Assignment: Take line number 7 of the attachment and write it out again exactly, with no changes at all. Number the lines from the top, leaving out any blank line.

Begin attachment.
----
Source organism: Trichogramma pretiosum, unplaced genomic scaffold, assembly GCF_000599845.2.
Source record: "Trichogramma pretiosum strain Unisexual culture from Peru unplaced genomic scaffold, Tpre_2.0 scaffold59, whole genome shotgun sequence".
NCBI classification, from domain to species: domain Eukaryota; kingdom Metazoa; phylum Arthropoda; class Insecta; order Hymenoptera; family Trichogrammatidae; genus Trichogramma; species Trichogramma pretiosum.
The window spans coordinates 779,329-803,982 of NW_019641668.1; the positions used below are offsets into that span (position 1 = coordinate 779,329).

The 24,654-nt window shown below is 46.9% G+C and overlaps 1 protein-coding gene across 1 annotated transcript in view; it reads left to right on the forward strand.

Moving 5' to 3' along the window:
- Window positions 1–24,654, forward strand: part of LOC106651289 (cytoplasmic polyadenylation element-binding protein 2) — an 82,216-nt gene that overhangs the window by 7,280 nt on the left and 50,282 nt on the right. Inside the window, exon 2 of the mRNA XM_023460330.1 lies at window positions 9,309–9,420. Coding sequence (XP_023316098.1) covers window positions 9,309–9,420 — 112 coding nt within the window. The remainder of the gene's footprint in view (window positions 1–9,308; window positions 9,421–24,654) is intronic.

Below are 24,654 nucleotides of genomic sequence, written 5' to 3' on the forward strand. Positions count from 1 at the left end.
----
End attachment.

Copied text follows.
- Window positions 1–24,654, forward strand: part of LOC106651289 (cytoplasmic polyadenylation element-binding protein 2) — an 82,216-nt gene that overhangs the window by 7,280 nt on the left and 50,282 nt on the right. Inside the window, exon 2 of the mRNA XM_023460330.1 lies at window positions 9,309–9,420. Coding sequence (XP_023316098.1) covers window positions 9,309–9,420 — 112 coding nt within the window. The remainder of the gene's footprint in view (window positions 1–9,308; window positions 9,421–24,654) is intronic.